Mist Adds Conversational UI


By: Michael Vizard

Mist Systems this week at the Mobile World Congress Americas conference added a conversational interface using natural language processing (NLP) engine to automate and make a wide range of management functions across its wireless network service more accessible.

Powered by machine learning technology, Mist is also extending the automation into realm of Radio Resource Management (RRM) to provide automated self-healing capabilities and added Wired and Wide Area Network (WAN) classifiers that augment the range of service levels that can be delivered and maintained.

Mist already makes use of a virtual network assistant dubbed Marvis to provide insights into network behavior and suggestions to optimize performance. Marvis via the NLP engine will now enable administrators to access Marvis via a conversational user interface rather than having to rely on dashboards or command line interfaces (CLIs), says Jeff Aaron, chief marketing officer for Mist Networks.

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AI is also now being applied to RMM. A Mist Wi-Fi Assurance Service continuously collects RF information such as coverage, capacity, throughput, and performance on a per-user basis. Deep learning algorithms are then applied to automate any changes in real-time to optimize the user experience.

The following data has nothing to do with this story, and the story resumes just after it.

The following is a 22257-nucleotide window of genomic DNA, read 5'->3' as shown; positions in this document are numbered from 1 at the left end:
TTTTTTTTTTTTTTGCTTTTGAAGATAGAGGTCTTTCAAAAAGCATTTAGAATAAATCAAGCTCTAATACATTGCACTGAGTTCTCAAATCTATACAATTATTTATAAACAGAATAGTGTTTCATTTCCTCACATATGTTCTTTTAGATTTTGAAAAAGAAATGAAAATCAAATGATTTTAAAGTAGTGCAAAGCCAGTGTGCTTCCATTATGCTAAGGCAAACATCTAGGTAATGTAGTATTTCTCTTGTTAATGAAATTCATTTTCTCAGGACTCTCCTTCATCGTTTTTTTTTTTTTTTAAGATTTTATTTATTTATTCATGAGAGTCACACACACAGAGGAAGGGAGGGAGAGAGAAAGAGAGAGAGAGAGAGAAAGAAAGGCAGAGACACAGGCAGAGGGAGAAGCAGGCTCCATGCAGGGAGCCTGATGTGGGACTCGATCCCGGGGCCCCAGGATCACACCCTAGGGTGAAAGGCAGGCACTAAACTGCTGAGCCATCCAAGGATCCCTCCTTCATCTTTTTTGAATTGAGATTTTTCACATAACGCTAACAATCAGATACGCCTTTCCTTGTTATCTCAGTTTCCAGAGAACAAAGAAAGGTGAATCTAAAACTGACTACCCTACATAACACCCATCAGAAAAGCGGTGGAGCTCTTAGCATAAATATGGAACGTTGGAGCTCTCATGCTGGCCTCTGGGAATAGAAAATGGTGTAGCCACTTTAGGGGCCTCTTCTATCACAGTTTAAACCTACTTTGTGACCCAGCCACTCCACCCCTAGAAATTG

Earlier this year, Mist secured $46 million in funding to bring its total up to $88 million for a wireless networking service managed via the cloud that makes extensive use of algorithms and a modern microservices-based architecture based on Docker containers, Kubernetes clusters, and the Apache Spark computing framework. Mist Networks partners include Verizon, Juniper Networks, and VMware. Mist Networks customers include IKEA, Major League Baseball, PetSmart, Stanford University, and Williams Sonoma.

“In a short period of time we’ve been able to punch above our weight,” says Aaron.

By applying machine and deep learning algorithms to metadata collected across the service, Aaron says any anomaly is detected in real time. No false positives generated by any alerts, claims Aaron.

There is no doubt the rise of machine and deep learning algorithms is about to utterly transform how networks are managed. The challenge longer term will be not so much figuring out how and when to apply those algorithms, but rather getting all the various silos of AI that are about to inundate networking to cooperate with one another.